Figure 1: Average Variation in Firms’ Durability Decision at Different Initial Weights 

On the consumer end, each agent is randomly assigned discretionary income of either $10, $50, $or $100. Agents get paid this amount every other round, so every two weeks. Agents’ balances get set to zero every fourth week, so it’s assumed by the end of the month, each agent has spent their discretionary income or put it into savings. Agents must wear something – and always need one garment. However, how long they choose to keep their attire is dependent on the utility they get from holding on to their current item compared to the utility from buying from one of the brands. 

Each round, the agent will evaluate this decision by comparing the durability of the current goods being offered, the brand’s popularity, how many of the other agents wore the brand in the previous round, and the cost of the item relative to their current discretionary income balance. An agent will calculate the utility from buying a new piece of clothing from one of the three brands and keeping the same item which is simply how much durability the agent has left in the garment times a defined durability weight. The durability weight (Beta) can be thought of as attention that an agent pays to the quality of their garments or as a sustainability-minded parameter where agents place more value on holding on to their garments for longer because they know it’s a more sustainable decision. The utility calculations are below. The utility function is Cobbs-Douglas. 

Equation (1) is the marginal utility of buying the latest item from one of the brands. Durability is the durability of the product offered by the brand in that period and it is weighted by one-fourth of the durability weight. This is because the agent cares about the durability of the product, but weighs the durability of a new good less than the durability of their current good. The popularity of the brand is the number of agents who in the previous round bought from that brand, the added one is to make sure if no one bought the brand that the utility would not go to zero, but will not affect the utility derived from the durability of the good. Equation (2) describes the marginal cost and is simply the price of the garment relative to the discretionary income of the agent. Equation (3) is the marginal utility of keeping the agent current good for one more period which is the current durable state of the good weighted by times the number of agents who did not buy a good in the previous round. The marginal cost of not buying a good is 0. Agents optimize by maximizing utility minus the marginal cost. In each round, agents make this evaluation and choose the optimal decision.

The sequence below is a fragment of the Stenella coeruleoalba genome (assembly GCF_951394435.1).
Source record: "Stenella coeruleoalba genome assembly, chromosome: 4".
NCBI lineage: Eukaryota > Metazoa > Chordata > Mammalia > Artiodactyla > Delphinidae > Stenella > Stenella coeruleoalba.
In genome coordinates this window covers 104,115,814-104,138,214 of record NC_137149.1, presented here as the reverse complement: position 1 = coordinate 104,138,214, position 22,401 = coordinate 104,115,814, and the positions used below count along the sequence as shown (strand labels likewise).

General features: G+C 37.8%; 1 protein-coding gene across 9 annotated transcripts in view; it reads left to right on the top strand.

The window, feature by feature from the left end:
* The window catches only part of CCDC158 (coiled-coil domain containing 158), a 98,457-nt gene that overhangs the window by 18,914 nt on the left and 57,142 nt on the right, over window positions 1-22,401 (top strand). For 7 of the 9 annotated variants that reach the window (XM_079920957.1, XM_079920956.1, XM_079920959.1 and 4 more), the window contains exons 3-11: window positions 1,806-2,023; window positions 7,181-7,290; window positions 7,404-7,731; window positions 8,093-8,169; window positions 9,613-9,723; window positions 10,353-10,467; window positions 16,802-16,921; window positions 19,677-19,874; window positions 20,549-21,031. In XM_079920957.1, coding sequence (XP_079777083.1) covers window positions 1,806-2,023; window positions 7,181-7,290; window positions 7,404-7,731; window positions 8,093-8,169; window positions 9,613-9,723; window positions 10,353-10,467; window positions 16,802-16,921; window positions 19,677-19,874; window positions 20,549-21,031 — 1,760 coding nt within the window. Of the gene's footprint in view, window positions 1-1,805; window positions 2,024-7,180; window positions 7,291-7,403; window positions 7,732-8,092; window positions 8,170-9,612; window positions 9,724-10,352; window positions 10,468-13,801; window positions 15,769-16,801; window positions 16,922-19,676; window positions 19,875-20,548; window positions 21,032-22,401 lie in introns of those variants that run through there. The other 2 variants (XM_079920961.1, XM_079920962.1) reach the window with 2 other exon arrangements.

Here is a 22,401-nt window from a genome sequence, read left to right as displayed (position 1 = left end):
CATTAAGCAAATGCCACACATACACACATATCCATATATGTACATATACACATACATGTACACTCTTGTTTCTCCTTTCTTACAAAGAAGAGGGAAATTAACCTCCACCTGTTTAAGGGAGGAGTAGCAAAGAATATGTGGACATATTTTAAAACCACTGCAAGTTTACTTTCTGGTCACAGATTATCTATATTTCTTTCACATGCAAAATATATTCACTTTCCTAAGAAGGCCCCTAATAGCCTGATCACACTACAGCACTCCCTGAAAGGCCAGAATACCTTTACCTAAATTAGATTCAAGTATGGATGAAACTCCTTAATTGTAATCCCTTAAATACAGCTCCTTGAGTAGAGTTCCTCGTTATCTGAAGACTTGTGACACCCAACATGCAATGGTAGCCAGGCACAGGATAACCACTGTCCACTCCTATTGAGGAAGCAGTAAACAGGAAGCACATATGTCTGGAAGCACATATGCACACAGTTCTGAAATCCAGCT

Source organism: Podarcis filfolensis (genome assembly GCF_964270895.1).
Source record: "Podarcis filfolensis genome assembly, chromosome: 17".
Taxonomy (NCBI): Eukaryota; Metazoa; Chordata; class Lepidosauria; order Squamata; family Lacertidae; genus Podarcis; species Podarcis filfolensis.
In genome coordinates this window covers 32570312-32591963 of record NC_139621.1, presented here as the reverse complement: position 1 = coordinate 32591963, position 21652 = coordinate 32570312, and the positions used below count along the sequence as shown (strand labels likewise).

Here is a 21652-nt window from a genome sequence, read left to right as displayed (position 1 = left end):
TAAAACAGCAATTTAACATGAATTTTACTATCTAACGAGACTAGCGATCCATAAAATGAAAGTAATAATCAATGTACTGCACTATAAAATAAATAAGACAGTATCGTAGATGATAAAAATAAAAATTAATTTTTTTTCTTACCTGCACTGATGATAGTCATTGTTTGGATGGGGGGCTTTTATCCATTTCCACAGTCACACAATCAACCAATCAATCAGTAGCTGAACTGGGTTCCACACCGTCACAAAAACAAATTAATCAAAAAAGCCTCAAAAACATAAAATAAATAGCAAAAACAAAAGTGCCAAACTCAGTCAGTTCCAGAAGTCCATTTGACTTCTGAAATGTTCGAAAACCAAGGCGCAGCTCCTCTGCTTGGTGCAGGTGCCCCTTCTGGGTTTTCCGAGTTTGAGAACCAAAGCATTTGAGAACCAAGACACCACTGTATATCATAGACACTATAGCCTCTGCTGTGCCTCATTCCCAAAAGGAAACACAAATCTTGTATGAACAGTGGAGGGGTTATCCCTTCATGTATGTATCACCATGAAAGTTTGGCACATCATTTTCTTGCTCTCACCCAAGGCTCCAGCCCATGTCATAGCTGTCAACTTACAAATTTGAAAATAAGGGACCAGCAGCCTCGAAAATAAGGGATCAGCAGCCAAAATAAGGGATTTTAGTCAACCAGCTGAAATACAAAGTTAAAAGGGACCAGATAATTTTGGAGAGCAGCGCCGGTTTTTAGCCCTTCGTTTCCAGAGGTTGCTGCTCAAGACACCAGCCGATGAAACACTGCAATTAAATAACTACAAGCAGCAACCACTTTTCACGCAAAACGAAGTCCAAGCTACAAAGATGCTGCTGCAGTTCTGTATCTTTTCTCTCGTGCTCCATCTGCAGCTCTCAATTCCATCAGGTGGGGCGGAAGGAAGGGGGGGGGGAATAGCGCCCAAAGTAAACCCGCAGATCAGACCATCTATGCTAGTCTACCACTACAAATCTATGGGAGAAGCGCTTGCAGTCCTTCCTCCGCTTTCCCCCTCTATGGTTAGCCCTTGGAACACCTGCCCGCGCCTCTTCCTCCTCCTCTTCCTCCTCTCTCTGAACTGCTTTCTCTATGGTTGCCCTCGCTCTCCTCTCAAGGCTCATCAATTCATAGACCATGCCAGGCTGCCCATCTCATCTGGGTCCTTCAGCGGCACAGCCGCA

One of the outcomes of interest is how consumer behavior changes as they pay more attention to the durability of their goods. Do agents adopt sustainability purchasing practices such as buying fewer goods, buying more durable goods, or holding on to their goods for longer? The other dependent variable is the length of time between launches. Do brands learn to slow down the fashion cycle in response to consumer behavior? I tested these brand and consumer effects under different conditions for durability weights. I also tested the effect if halfway through the simulation there is a “sustainability movement” in which half of the agents increase their durability attention by three units. 

  1. Results 

Table 1: Description Of Statistics

As expected, the more weight that durability has for the agents, the longer they hold onto their goods. As shown in Figure 2, if all agents increase their attention by 1 unit, they leave on average 16,714 fewer weeks of durability unused over the course of 200 weeks. This is a significant drop in durability unused — more than 50 standard deviations of magnitude. Similarly, agents buy new products less frequently as the durability weight increases. If an agent increases their attention to durability by one unit, the number of sales decreased by 1776 — which is 10 times the standard deviation. This is expected because utility formulas are designed to capture attention to durability, so the utility of keeping a good and not buying increases exponentially as the durability weight increases. 

Figure 2: Amount of Durability that Agents Leave Unused vs. Durability Attention

Figure 3: The Number of Purchases vs. Durability Attention

The variance between trials decreases significantly after the durability is above four for both the number of sales and the durability left unused, and stabilizes around zero weeks of durability left unused and 21,000 number of sales in 200 rounds. Thus, as agents’ attention to durability gets above a certain threshold, they become a near zero-waste society consistently. The high variation at low durability weights is most likely due to durability neglect, and because the price of the good makes a larger impact on the decision to buy a brand. 

Figure 4: Average Duration Decision by Customers at Different Durability Attention Levels Across Different Income Groups

Consumers increase the level of durability they chose to buy as indicated by the positive slopes for all three income groups. The effect of increased durability weight is most significant for low-income agents. This is because this group is also the most cost-sensitive. Whereas, the highest income group is less financially limited and consistently buys the most durable goods regardless of attention to durability. For low-income groups, to move one standard deviation in average durability, the agent would need to increase their durability weight by 5 units.